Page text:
Having visual power, you cannot imagine what blindness means. Not being able to drive, not being able to read anything they want to, not  being able to watch movies or TV shows or computer webpages, not being able to see beauty like we do, being limited on the types of jobs they can do, isolation from people not as interested in them in social settings because they are different, not being able to see danger nearby such as a mugger hiding in the bushes, a sudden drop, big wave if you are swimming in the ocean, a nearby shark, etc. etc. Just close your eyes for a few hours and you could probably have a better idea.
The visually impaired people are part of our society and they have rights and we all should be aware of the matter. This will help build a good society based on justice, because we cannot achieve the goals of our development excluding them. We should come in their aid whenever and wherever they ask for assistance, which is the right of the visually impaired people, said Child Sight Foundation (CSF).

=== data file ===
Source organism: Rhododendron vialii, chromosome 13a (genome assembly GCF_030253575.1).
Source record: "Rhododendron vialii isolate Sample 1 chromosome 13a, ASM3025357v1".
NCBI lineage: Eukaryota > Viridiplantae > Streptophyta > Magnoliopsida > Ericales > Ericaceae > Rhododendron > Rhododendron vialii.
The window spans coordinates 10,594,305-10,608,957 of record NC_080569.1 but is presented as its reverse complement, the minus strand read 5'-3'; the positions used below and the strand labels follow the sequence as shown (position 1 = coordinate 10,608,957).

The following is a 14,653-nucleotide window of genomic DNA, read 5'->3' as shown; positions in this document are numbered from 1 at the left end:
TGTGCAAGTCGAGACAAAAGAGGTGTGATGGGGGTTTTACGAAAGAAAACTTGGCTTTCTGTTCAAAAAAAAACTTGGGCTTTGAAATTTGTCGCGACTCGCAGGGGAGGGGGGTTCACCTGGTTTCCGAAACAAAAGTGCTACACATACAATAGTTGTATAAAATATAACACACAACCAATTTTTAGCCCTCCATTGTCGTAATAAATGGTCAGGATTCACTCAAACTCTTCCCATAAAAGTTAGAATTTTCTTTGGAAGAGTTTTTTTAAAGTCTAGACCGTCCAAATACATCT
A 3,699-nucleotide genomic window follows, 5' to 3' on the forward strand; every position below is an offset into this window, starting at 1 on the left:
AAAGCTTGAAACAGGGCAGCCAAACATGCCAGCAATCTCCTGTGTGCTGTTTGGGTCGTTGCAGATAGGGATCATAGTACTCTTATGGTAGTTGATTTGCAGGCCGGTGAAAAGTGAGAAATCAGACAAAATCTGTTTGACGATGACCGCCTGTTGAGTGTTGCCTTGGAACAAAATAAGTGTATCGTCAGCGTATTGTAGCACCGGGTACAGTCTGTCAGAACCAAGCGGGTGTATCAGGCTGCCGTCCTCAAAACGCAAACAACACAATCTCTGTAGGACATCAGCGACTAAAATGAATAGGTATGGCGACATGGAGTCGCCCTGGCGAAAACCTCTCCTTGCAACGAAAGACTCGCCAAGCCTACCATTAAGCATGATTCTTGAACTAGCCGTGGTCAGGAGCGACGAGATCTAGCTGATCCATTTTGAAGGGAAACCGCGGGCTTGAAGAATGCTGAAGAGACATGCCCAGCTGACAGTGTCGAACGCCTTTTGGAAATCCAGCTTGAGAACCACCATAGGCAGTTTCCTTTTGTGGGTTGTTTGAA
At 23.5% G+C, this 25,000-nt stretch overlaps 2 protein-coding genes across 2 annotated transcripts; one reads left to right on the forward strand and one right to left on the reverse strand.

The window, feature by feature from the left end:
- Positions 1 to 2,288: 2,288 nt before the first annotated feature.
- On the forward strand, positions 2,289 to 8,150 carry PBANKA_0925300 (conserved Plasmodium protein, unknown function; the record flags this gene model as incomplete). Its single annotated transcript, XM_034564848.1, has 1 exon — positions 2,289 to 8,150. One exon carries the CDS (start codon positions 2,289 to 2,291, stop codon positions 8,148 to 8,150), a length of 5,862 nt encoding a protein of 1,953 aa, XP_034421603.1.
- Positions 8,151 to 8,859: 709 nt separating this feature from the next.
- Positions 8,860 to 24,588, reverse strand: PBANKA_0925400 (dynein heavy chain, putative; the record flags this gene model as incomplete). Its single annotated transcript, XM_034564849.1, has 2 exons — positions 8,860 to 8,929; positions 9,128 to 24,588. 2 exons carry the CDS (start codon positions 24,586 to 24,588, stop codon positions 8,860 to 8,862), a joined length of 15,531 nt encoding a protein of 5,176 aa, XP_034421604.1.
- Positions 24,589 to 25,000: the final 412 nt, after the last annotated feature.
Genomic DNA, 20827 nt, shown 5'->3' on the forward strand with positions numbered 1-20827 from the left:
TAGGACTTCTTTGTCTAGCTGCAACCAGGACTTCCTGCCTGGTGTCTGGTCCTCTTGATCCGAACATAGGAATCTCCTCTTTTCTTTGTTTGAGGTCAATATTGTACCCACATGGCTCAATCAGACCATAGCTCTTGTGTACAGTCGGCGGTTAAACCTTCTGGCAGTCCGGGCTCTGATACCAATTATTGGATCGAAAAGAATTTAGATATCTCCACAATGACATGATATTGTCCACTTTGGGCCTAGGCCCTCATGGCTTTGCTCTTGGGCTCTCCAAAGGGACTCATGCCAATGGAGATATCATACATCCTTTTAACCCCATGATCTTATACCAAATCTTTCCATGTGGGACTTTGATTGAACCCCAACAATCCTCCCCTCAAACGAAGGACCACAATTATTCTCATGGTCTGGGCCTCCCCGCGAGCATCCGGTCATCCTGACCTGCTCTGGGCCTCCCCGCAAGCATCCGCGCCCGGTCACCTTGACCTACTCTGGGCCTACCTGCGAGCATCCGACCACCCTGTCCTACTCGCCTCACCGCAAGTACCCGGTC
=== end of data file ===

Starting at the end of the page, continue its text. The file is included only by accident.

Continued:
On December 13, 2006, the United Nations unanimously adopted the Convention on the Rights of Persons with Disabilities (CRPD), which then entered into force on May 3, 2008. Being one of the pioneering countries to ratify the Convention, Bangladesh is now pledge bound to implement the human rights treaty in its entirety, which will gradually pave the way for ensuring the rights of persons with disabilities in this country.